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Eugenics and the Horrors of Genocide in Nazi Germany

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During the time between the 1870s and the 1930s, a relationship had developed between American eugenics experts and German scientists with the same goals. In the 1930s, however, the relationship became strained. The racism that developed in Nazi Germany involving those of an ethnic Jewish background became an issue of contention and the American scientists were not interested in the idea that being Jewish meant being inferior (Kuhl 98). One of the clear signs that the racism was infecting the society of Germany is that of the Nuremberg laws which stated that those with Jewish heritage in their background would not be allowed to have citizenship.

Decrees began to emerge that were further and further limiting the rights of those with ethnic Jewish ancestry, creating a prejudicial climate that began to define the nature of the beliefs as being centered on the heritage that broke the code of acceptable genetics which was growing in the nation (Kujl 99). The Americans were not limited to eugenic beliefs that were focused only on race based on skin color, but the anti-Semitism in the United States did not extend to the extent it was being practiced in Germany.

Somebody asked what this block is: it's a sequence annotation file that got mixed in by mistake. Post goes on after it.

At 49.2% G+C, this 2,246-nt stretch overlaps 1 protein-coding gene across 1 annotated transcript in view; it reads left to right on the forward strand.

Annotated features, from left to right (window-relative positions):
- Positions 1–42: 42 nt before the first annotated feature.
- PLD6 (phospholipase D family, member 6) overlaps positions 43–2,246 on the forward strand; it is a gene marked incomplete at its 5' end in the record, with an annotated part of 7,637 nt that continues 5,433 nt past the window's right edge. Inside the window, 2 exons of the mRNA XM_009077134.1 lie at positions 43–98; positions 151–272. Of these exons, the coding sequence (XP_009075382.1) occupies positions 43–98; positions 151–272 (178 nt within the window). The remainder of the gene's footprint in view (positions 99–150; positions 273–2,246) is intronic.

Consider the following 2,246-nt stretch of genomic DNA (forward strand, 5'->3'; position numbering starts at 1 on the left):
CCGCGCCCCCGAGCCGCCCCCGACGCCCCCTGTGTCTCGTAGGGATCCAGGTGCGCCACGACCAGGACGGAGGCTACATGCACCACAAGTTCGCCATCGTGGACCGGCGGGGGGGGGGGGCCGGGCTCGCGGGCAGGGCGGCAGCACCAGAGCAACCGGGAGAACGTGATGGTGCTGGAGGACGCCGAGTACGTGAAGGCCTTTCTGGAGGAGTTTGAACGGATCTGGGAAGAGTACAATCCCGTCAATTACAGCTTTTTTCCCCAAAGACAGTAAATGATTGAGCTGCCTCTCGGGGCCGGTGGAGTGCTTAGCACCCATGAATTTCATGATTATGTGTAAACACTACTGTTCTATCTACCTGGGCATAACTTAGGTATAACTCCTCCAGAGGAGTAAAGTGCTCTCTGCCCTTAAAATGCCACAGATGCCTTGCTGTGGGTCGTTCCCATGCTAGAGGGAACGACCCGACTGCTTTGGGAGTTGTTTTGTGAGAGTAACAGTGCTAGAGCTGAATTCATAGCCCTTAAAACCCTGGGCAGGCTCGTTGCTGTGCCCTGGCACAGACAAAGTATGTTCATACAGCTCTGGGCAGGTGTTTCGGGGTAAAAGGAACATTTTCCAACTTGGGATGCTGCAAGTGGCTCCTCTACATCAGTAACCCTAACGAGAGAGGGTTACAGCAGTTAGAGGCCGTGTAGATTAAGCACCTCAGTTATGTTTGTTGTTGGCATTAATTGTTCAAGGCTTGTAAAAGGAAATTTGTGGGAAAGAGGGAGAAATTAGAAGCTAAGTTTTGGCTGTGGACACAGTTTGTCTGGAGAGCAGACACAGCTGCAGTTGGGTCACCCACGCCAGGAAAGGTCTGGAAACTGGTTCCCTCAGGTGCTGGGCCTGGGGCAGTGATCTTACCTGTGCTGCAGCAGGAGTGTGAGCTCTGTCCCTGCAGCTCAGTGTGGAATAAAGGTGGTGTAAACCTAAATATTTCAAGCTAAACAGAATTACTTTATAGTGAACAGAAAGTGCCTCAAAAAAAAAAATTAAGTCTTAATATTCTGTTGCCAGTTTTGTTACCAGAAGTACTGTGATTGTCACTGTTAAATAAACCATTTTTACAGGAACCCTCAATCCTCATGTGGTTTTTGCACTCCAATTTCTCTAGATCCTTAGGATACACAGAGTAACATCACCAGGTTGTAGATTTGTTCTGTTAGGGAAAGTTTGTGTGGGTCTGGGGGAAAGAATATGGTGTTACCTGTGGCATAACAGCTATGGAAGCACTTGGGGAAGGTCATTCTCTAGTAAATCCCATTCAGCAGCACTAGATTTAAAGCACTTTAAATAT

German propaganda suggested, however, that the United States was taking a similar stand on the position of Jewish people within their society (Kuhl 99). Although this was not strictly true, Hitler had been in close correspondence with scientists in the United States who were interested in the study of eugenics. Hitler used devices in order to create support in Germany for the beliefs that he was confusing with science. One of these devices was to give honorary degrees to German universities to scientists whose work supported some of his ideas (Kuhl). The idea of eugenics and the laws that were passed in Germany were framed by the German government as a science, proving that they had a superior knowledge of biology and the nature of genetics as they were applied to the species and sub-species of the human race.

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preview essay on Eugenics and the Horrors of Genocide in Nazi Germany
  • Pages: 6 (1500 words)
  • Document Type: Essay
  • Subject: History
  • Level: Ph.D.
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